New wavelet-based method
We formulate new methods for feature extraction & assimilation. Figure below shows a cubed sphere with cartesian wavelet transform, modified from Simons et al. (2009). Advancements include: (1) Matrix implementation of transformations between geographic & wavelet domains with basis functions, (2) Windowing to account for extent of features, modulated with thresholding, & (3) Characterizing regions sans large spectral leakage.
Limits of wave propagation approximations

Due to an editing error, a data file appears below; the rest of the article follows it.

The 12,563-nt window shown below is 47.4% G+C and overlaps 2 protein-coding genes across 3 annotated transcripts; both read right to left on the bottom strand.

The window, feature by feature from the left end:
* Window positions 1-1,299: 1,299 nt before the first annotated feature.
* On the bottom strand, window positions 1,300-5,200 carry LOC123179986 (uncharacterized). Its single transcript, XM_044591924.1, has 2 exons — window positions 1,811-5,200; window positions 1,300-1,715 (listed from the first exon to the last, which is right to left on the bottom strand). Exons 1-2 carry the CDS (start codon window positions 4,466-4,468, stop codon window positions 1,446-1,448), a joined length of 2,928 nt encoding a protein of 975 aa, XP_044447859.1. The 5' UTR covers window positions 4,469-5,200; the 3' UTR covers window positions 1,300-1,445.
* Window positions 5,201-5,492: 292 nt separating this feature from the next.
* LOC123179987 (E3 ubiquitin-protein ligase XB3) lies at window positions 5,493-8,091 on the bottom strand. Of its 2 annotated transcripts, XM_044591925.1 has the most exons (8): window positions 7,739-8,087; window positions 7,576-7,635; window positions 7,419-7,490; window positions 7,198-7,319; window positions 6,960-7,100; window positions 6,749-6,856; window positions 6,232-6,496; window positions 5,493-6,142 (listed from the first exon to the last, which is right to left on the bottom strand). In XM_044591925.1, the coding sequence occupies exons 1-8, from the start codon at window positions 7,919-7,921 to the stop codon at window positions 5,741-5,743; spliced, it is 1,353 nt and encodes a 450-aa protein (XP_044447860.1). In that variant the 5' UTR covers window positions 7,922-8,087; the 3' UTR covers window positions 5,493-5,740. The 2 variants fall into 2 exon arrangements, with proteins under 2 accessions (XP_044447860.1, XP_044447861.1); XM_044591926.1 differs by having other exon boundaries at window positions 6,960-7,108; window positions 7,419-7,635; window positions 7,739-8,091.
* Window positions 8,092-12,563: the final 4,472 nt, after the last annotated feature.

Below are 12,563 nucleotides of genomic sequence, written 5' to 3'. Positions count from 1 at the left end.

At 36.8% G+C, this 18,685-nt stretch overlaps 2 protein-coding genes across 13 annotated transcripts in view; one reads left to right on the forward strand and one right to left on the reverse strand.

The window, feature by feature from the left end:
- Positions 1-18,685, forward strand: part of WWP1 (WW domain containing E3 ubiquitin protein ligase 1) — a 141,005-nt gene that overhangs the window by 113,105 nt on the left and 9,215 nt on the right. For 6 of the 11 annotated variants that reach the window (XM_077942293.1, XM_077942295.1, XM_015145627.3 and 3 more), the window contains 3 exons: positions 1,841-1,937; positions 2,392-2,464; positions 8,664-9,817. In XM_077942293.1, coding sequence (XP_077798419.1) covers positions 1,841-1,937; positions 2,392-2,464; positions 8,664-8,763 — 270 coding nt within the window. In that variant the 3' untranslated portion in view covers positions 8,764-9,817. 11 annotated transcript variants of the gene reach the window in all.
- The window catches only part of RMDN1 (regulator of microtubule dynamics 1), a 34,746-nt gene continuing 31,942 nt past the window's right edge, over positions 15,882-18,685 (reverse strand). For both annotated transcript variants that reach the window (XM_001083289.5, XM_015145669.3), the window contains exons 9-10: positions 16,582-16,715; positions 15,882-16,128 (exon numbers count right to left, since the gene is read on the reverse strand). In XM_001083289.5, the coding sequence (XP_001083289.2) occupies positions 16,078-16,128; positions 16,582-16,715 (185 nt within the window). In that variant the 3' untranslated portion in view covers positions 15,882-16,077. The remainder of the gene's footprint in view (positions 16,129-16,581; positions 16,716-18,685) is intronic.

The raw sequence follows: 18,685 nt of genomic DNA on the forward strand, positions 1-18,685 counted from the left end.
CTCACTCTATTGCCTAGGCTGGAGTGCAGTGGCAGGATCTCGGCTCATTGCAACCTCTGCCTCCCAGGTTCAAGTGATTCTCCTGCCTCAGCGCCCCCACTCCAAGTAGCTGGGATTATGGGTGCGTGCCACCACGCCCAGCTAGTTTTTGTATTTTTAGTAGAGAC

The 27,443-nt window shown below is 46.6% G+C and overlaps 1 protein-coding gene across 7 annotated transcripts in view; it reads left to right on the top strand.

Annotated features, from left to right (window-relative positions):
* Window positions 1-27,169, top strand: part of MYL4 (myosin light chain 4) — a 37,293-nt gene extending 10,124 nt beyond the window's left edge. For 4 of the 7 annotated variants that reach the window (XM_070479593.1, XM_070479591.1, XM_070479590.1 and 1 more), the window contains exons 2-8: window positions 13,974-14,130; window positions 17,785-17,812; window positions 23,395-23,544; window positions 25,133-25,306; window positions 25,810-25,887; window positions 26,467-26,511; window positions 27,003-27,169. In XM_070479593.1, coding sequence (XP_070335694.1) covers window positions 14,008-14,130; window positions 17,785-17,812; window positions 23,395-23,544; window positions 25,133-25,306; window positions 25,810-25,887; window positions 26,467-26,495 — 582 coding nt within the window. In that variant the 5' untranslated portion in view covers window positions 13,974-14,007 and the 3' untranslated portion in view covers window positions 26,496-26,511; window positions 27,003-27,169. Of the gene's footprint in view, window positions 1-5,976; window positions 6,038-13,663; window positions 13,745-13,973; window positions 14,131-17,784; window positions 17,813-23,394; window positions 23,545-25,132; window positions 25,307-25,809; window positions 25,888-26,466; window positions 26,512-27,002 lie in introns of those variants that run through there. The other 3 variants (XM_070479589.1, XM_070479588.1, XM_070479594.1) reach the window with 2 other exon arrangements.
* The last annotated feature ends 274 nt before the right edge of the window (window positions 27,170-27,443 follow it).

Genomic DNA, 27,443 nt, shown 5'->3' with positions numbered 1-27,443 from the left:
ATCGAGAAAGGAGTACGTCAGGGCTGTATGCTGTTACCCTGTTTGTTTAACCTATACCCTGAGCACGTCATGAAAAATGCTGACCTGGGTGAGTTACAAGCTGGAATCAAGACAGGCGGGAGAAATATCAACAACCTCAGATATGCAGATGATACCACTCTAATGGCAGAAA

Waveform validation requires efficient evaluation of physical properties on the Gauss–Lobatto–Legendre (GLL) points of the global spectral-element mesh. These can be populated by evaluating the basis functions (spherical & cubic B-splines) of a starting model, permitting one-to-one mapping of locations to basis coefficients. Recent iterations of the adjoint tomography (GLAD-M25; Lei et al., 2020) have reported smaller-scale heterogeneity than those in the starting model (S362ANI, Kustowski et al., 2009). Meanwhile, revision to S362ANI has progressed towards including normal-mode splitting measurements (S362ANI+M; Moulik & Ekström, 2014), joint inversions of other parameters such as VP & density (Moulik & Ekström, 2016), & including reference datasets towards REM3D construction (Moulik et al., 2022). Figure below is a simulation from an earthquake in Argentina recorded at the Black Forest Observatory in Germany, with surface-wave windows used in GLAD-M25 construction shaded in blue. We modified SPECFEM3D_GLOBE code to facilitate comparisons of waveform fits from S362ANI+M & GLAD-M25, showing visual similarity, likely due to the dominant influence of large-scale structure. ATLAS3D waveform validation helps ascertain limits where structural deviations from REM3D perceptibly affect the measured wave packets. This procedure leverages the processing knowledge contained in the windows used for adjoint tomography.